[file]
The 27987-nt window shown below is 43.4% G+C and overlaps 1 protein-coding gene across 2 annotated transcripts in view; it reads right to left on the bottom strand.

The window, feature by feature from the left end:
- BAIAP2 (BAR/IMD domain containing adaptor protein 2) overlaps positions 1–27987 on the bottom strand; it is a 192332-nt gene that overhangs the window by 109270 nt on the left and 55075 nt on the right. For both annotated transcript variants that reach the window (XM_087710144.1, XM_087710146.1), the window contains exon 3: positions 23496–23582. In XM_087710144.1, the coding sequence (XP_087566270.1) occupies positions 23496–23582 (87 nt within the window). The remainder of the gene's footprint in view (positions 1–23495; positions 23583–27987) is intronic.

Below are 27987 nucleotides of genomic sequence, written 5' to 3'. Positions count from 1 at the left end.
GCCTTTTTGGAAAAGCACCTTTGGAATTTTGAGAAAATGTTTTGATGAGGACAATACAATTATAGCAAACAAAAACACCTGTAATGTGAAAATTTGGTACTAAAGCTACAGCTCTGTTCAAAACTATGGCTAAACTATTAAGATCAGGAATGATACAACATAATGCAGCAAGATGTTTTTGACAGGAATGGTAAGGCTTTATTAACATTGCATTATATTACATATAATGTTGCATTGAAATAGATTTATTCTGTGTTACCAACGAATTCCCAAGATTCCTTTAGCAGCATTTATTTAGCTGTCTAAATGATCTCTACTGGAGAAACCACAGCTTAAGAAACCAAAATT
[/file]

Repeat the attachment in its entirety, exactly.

The 27987-nt window shown below is 43.4% G+C and overlaps 1 protein-coding gene across 2 annotated transcripts in view; it reads right to left on the bottom strand.

The window, feature by feature from the left end:
- BAIAP2 (BAR/IMD domain containing adaptor protein 2) overlaps positions 1–27987 on the bottom strand; it is a 192332-nt gene that overhangs the window by 109270 nt on the left and 55075 nt on the right. For both annotated transcript variants that reach the window (XM_087710144.1, XM_087710146.1), the window contains exon 3: positions 23496–23582. In XM_087710144.1, the coding sequence (XP_087566270.1) occupies positions 23496–23582 (87 nt within the window). The remainder of the gene's footprint in view (positions 1–23495; positions 23583–27987) is intronic.

Below are 27987 nucleotides of genomic sequence, written 5' to 3'. Positions count from 1 at the left end.
GCCTTTTTGGAAAAGCACCTTTGGAATTTTGAGAAAATGTTTTGATGAGGACAATACAATTATAGCAAACAAAAACACCTGTAATGTGAAAATTTGGTACTAAAGCTACAGCTCTGTTCAAAACTATGGCTAAACTATTAAGATCAGGAATGATACAACATAATGCAGCAAGATGTTTTTGACAGGAATGGTAAGGCTTTATTAACATTGCATTATATTACATATAATGTTGCATTGAAATAGATTTATTCTGTGTTACCAACGAATTCCCAAGATTCCTTTAGCAGCATTTATTTAGCTGTCTAAATGATCTCTACTGGAGAAACCACAGCTTAAGAAACCAAAATT